A new Ambient Home Dev Kit lets device makers tap deeper into Alexa’s capabilities to create more of those “experiences” Koopman says will help differentiate Alexa’s platform. These include a new Home State API with Home, Vacation, Dinner Time and Sleep modes that can keep smart devices in sync.
Currently, you can run an Alexa routine or tell Alexa “I’m leaving” to shut your door, turn down your thermostat, turn off your lights, and shut down your security system. But with the new home states, Koopmans says the experience will be more “ambient and active,” and you won’t have to say “I’m leaving.”
“But it’s up to the developers to design that experience,” she says. Amazon is also expanding Routines to allow device makers to build them for you, another move to make smart homes more automated and less complicated (for more on this, read my colleague David Pierce’s article). .
It’s part of Amazon’s effort to create a context-based smart home experience where, through input from all your devices, your home “just knows” what you’re doing and can automatically adjust. Alexa currently has a version of this with its hunches, where when the assistant “has a hunch” you want to do something, like turn off the porch lights after 9 p.m., it does it for you.
But giving the right response to the context is a complicated endeavor. Google Nest has struggled for years to get its Home and Away modes working without any user input, and it still hasn’t succeeded. Apple hasn’t even tried. Matter will be of great help to everyone here because the more devices you have connected to your home, the easier it will be to make references.
How Matter will improve Alexa
Amazon didn’t provide an update on how the Alexa devices themselves would integrate with Matter. Koopmans repeated the bus ledge That existing Echo devices will receive OTA updates to work with Matter over Wi-Fi and Eero Wi-Fi routers and fourth-gen Echo smart speakers as thread border routers to connect any Echo device to your home network will work too. But she did share how Alexa and its app will work with Matter devices and other Matter-compatible ecosystems once the standard launches.
Matter will add some local controls to Alexa, making the voice assistant faster at answering smart home questions, such as “turn off the lights.” “And with a thread border router in your home, your smart home will work regardless of whether the Internet is up or down,” Koopman confirmed.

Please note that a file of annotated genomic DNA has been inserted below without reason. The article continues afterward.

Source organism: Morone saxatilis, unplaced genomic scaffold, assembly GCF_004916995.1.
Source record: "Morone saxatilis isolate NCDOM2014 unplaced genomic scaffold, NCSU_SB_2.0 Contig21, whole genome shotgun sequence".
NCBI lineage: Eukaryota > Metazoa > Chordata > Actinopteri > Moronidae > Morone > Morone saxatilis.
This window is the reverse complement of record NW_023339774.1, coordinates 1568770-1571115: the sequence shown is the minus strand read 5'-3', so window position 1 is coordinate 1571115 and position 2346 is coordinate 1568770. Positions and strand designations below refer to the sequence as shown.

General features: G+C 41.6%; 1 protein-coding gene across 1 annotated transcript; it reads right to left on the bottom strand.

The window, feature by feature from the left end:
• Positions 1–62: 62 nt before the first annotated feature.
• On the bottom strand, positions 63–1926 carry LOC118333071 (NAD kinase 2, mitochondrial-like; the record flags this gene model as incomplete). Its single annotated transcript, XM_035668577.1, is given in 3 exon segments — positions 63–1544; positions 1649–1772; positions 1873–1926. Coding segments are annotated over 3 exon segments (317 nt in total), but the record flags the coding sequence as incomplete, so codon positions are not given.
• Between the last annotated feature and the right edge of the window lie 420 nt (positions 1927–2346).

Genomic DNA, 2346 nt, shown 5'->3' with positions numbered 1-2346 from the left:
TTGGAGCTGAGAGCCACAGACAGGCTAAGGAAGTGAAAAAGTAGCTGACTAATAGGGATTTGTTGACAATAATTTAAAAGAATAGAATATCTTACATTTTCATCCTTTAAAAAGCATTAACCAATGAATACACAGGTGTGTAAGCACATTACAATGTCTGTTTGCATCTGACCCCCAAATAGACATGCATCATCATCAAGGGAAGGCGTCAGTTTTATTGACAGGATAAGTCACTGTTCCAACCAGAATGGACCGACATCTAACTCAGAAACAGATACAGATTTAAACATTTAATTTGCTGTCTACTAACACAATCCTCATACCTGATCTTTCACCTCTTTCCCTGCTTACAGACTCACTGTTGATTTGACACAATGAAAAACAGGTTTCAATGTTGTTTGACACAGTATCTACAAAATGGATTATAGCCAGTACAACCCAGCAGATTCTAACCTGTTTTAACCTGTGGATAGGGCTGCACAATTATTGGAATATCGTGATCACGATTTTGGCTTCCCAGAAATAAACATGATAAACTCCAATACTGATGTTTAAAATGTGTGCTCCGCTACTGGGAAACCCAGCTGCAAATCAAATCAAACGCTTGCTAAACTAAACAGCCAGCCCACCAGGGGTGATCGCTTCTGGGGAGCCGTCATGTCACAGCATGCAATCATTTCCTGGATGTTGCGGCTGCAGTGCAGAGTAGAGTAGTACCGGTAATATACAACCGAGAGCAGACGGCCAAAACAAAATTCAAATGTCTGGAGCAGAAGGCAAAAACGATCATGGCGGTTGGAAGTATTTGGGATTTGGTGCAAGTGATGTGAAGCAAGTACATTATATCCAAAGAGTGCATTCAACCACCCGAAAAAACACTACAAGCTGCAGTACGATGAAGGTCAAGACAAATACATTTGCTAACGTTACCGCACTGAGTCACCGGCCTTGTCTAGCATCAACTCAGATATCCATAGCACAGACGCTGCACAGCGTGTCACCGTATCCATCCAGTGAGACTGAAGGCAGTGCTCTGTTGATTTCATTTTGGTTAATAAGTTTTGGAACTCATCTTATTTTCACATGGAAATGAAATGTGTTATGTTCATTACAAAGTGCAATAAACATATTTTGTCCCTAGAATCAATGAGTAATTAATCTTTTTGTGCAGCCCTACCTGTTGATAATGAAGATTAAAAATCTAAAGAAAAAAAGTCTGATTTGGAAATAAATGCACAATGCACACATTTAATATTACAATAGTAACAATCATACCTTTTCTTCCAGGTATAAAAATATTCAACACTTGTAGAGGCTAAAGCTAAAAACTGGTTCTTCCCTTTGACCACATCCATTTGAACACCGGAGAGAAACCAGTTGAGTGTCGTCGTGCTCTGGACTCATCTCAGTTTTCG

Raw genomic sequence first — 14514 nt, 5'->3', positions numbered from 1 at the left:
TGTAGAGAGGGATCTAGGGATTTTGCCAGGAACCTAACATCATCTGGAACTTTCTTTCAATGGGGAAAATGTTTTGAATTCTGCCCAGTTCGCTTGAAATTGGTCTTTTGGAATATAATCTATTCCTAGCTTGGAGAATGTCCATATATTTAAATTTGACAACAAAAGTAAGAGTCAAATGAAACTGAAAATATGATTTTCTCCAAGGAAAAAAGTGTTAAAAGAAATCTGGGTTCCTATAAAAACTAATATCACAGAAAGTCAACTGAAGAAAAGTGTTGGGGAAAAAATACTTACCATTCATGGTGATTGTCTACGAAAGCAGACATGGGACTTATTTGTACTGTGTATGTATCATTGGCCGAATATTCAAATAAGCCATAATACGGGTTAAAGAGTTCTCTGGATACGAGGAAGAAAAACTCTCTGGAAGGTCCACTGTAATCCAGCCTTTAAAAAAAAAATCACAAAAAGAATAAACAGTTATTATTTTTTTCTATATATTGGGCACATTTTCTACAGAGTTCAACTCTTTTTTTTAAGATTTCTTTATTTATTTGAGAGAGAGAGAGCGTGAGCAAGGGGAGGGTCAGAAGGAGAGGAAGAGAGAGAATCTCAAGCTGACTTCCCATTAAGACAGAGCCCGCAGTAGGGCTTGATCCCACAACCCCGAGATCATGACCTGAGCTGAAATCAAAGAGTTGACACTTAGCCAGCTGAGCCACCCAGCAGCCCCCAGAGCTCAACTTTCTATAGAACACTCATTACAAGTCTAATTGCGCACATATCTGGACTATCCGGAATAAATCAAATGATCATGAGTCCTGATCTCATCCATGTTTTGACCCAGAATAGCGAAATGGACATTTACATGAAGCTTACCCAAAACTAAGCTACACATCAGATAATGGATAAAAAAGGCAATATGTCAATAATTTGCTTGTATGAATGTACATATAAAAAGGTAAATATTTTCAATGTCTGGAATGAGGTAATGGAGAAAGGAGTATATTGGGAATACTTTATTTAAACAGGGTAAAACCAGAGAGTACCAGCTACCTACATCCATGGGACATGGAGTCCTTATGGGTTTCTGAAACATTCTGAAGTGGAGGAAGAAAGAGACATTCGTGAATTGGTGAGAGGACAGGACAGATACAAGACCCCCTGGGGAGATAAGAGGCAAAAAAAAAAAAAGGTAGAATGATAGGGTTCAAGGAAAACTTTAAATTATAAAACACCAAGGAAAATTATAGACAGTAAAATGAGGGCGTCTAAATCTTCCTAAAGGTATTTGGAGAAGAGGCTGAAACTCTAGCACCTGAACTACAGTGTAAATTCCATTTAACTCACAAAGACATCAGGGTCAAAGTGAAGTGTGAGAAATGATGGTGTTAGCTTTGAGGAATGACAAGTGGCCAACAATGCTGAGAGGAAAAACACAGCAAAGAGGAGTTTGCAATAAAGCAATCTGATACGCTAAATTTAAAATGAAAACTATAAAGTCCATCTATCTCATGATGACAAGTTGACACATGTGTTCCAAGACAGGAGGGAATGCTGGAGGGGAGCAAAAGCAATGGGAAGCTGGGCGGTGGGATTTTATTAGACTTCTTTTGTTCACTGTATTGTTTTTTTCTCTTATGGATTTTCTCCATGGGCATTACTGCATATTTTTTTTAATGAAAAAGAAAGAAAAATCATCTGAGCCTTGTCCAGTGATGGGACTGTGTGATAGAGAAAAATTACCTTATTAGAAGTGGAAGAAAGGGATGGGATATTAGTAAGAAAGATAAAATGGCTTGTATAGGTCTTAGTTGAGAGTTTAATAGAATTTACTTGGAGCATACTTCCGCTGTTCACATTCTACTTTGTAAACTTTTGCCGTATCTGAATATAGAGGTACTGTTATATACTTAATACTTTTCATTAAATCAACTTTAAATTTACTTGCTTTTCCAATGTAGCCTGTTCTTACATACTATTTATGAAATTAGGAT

She also confirmed that Alexa will play well with other Matter-enabled ecosystems, such as Google Home and Apple HomeKit. You’ll be able to add devices to Alexa and then control them with any Matter controller. ,[A customer] Can add new Matter devices or additional Matter administrators [controllers] seamlessly in the background without the need to generate and input a miter setup code for each one,” says Coupman.
When you set up a device using a manufacturer’s app, you can choose to pair Alexa as a mater controller, so you don’t need to go into the Alexa app to pair it separately. Another new feature in many apps is device group sync, which will mean when you add a group like “Kitchen Lights” to the Alexa app or the device’s app, it will show up in both apps. This is similar to how Apple’s HomeKit app works with the Devices app today. Apple has said it has donated the infrastructure of its Home app to Matter.
All this cooperation may seem highly suspicious to those who have seen companies like Amazon and Google fighting over every little thing. (Is there a YouTube app on the Amazon Echo smart display? I guess not.) But when it comes to smart homes, the industry counts collectively; It’s time to cooperate or die. “I don’t believe there is any future for the smart home if the industry doesn’t work together to create great experiences for our shared customers,” Koopmans says. And he is not wrong.